The court was also told police planned to arrest and question Cardinal Pell when he returned to Australia from the Vatican to give evidence at the child abuse royal commission in December 2015.

Mr Richter tendered a police document that detailed plans to arrest his client after he had given evidence to the commission in Melbourne, which never eventuated.

Instead, the Cardinal gave evidence to the commission via video link from Rome in February 2016 after it ruled he was too ill to return to Australia.

Detective Senior Constable David Rae said they had planned to release Cardinal Pell from custody if he denied the allegations or refused to comment and then charge him on summons if they had permission to do so.

The court also heard police sent their brief of evidence against Cardinal Pell to the Director of Public Prosecutions in late 2016, but it was sent back to detectives with a request for additional work to be undertaken.

Mr Richter said there had been a request for officers to interview choir members and personnel at Melbourne’s St Patrick’s Cathedral in relation to one of the allegations.

But he told the court that police only conducted those interviews after laying charges against the Cardinal.

“How could this happen that no relevant enquiries were made with other relevant choir members … before the Cardinal was charged,” he asked.

Detective Senior Constable Rae responded that he was not aware exactly when those interviews took place.

It was also revealed that police discussed stopping the publication of ABC journalist Louise Milligan’s book which details allegations made against Cardinal Pell.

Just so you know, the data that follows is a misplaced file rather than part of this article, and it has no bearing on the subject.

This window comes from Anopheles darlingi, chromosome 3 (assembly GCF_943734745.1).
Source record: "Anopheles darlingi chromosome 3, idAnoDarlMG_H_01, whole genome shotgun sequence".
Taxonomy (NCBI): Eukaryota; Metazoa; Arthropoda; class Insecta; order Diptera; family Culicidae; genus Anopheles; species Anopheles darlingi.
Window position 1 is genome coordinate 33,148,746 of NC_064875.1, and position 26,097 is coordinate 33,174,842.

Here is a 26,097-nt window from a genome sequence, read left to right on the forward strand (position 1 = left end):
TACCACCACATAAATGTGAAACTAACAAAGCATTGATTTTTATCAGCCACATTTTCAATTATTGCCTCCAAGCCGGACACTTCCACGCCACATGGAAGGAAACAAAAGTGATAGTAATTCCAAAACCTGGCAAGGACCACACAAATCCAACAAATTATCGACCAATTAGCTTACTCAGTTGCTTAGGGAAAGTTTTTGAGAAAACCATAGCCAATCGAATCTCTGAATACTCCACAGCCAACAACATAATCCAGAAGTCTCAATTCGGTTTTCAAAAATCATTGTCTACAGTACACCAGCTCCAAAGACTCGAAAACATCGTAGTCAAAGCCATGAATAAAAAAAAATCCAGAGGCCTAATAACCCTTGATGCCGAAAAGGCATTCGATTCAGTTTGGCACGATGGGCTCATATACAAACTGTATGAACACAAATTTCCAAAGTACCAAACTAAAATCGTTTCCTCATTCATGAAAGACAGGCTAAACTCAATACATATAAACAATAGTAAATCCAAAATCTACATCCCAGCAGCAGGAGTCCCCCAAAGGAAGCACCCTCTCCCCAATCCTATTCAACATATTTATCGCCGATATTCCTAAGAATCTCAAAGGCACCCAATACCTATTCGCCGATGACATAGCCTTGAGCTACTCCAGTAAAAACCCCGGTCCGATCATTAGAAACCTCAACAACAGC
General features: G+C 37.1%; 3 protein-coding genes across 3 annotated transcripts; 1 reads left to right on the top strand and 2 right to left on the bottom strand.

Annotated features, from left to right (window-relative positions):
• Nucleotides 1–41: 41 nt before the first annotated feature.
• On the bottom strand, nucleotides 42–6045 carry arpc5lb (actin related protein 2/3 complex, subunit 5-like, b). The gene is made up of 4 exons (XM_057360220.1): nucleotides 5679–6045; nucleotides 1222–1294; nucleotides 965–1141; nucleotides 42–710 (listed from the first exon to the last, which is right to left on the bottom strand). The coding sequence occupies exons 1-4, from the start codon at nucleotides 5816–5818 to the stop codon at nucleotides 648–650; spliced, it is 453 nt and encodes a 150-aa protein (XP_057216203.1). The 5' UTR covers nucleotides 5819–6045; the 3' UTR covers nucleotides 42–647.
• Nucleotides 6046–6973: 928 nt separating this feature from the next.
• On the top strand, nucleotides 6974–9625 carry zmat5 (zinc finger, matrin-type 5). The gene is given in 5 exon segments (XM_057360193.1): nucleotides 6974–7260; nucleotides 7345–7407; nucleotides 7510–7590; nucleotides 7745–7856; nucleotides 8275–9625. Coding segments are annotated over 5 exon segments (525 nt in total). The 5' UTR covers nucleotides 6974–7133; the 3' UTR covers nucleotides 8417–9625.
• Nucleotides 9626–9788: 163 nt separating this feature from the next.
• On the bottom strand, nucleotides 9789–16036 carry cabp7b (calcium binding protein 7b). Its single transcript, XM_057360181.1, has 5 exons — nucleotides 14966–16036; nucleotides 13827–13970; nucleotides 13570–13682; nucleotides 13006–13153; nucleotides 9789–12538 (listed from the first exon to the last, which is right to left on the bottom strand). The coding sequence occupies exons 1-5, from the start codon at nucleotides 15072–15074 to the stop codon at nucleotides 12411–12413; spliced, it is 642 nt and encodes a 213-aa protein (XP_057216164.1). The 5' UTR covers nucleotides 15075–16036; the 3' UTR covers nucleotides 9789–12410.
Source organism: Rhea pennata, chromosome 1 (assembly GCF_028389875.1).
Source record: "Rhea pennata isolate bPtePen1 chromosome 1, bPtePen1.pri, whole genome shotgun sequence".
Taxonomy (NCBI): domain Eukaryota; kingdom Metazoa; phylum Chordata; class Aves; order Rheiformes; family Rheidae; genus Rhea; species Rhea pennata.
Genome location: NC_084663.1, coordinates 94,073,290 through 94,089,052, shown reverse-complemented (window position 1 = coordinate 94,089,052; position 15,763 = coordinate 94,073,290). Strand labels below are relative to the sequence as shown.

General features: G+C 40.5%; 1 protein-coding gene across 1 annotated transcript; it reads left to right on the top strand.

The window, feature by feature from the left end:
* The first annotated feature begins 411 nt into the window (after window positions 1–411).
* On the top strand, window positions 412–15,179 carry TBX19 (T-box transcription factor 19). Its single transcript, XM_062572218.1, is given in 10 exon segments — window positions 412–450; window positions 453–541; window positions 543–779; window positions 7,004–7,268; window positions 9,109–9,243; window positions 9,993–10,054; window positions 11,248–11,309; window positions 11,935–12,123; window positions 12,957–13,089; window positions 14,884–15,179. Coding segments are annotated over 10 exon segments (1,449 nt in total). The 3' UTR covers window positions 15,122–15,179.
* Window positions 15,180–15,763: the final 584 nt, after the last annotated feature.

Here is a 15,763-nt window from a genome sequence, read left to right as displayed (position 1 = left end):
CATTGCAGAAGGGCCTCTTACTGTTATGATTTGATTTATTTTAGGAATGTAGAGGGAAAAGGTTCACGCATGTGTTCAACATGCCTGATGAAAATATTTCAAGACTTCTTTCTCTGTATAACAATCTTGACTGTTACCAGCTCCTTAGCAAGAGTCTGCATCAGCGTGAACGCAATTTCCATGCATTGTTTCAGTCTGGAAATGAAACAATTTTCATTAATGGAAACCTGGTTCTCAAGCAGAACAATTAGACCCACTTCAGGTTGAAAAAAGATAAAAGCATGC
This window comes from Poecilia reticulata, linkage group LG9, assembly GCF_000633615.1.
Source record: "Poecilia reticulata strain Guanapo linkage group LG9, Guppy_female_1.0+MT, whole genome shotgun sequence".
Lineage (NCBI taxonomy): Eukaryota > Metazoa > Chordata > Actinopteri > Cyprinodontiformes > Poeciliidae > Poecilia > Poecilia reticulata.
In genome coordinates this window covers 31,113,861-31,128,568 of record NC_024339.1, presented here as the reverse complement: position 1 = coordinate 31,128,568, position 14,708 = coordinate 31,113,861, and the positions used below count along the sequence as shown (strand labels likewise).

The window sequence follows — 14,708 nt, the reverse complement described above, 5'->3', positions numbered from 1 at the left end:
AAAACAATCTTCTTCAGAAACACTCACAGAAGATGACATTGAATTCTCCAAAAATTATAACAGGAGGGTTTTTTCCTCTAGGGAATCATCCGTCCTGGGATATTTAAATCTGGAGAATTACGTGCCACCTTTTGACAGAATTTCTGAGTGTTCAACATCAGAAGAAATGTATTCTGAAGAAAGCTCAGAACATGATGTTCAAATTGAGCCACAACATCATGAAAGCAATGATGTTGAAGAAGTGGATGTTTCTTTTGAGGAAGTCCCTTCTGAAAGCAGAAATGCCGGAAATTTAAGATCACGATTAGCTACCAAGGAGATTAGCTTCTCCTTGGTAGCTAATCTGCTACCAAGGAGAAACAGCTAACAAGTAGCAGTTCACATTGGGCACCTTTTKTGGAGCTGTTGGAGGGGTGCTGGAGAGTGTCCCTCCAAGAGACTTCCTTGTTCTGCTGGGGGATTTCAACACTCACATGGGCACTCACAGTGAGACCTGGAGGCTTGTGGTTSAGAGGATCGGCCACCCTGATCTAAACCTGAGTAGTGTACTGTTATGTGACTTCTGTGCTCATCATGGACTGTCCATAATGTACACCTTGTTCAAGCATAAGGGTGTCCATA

But the book’s publication was brought forward two months.

Magistrate had ‘biased view’

Earlier, Mr Richter made an extraordinary request for Magistrate Belinda Wallington to disqualify herself from the case, accusing her of having a “biased view of the evidence”.

The application was swiftly refused.

It was also revealed that Cardinal Pell had asked for the complainants’ police statements before being interviewed by police in October 2016.

The court heard the request was refused but police did supply a summary of the allegations which included dates and locations.

Mr Richter told the court he had supplied police with a dossier, including statements from church officials, nuns and others, in December 2016.

Detective Superintendent Sheridan said he had later told Mr Richter “we’d prefer to interview witnesses ourselves rather than receiving supplied statements”.

The hearing is expected to conclude on Thursday.

It is expected to be several weeks before Ms Wallington announces her decision on whether there’s enough evidence to commit Cardinal Pell to stand trial.

Cardinal Pell is fighting historical sexual offences involving multiple complainants.

______________________________________________